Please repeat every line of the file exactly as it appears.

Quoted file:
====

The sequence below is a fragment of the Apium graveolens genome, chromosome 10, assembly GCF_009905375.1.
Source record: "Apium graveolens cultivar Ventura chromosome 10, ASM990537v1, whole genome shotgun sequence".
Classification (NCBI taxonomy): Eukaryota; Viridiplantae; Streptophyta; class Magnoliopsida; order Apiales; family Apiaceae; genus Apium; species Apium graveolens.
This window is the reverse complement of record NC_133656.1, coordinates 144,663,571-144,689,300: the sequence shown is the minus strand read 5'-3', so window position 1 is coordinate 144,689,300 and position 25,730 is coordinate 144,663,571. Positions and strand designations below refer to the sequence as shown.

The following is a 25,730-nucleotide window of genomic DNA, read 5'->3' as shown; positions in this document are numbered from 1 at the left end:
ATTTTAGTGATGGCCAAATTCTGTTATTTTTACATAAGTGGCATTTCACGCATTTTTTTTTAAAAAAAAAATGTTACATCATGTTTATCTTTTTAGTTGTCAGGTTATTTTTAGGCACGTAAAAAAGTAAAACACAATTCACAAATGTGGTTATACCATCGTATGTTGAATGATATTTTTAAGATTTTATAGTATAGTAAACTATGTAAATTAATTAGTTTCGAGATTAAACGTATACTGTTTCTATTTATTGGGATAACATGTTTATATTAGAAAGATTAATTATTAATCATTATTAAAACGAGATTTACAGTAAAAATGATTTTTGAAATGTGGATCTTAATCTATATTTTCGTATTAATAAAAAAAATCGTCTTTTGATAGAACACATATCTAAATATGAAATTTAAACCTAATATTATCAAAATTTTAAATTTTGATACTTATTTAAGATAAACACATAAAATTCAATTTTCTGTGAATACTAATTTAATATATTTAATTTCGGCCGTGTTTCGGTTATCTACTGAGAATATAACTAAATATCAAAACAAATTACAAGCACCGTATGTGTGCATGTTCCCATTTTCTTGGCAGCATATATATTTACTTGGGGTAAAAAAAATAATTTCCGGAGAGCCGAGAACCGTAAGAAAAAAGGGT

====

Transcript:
The sequence below is a fragment of the Apium graveolens genome, chromosome 10, assembly GCF_009905375.1.
Source record: "Apium graveolens cultivar Ventura chromosome 10, ASM990537v1, whole genome shotgun sequence".
Classification (NCBI taxonomy): Eukaryota; Viridiplantae; Streptophyta; class Magnoliopsida; order Apiales; family Apiaceae; genus Apium; species Apium graveolens.
This window is the reverse complement of record NC_133656.1, coordinates 144,663,571-144,689,300: the sequence shown is the minus strand read 5'-3', so window position 1 is coordinate 144,689,300 and position 25,730 is coordinate 144,663,571. Positions and strand designations below refer to the sequence as shown.

The following is a 25,730-nucleotide window of genomic DNA, read 5'->3' as shown; positions in this document are numbered from 1 at the left end:
ATTTTAGTGATGGCCAAATTCTGTTATTTTTACATAAGTGGCATTTCACGCATTTTTTTTTAAAAAAAAAATGTTACATCATGTTTATCTTTTTAGTTGTCAGGTTATTTTTAGGCACGTAAAAAAGTAAAACACAATTCACAAATGTGGTTATACCATCGTATGTTGAATGATATTTTTAAGATTTTATAGTATAGTAAACTATGTAAATTAATTAGTTTCGAGATTAAACGTATACTGTTTCTATTTATTGGGATAACATGTTTATATTAGAAAGATTAATTATTAATCATTATTAAAACGAGATTTACAGTAAAAATGATTTTTGAAATGTGGATCTTAATCTATATTTTCGTATTAATAAAAAAAATCGTCTTTTGATAGAACACATATCTAAATATGAAATTTAAACCTAATATTATCAAAATTTTAAATTTTGATACTTATTTAAGATAAACACATAAAATTCAATTTTCTGTGAATACTAATTTAATATATTTAATTTCGGCCGTGTTTCGGTTATCTACTGAGAATATAACTAAATATCAAAACAAATTACAAGCACCGTATGTGTGCATGTTCCCATTTTCTTGGCAGCATATATATTTACTTGGGGTAAAAAAAATAATTTCCGGAGAGCCGAGAACCGTAAGAAAAAAGGGT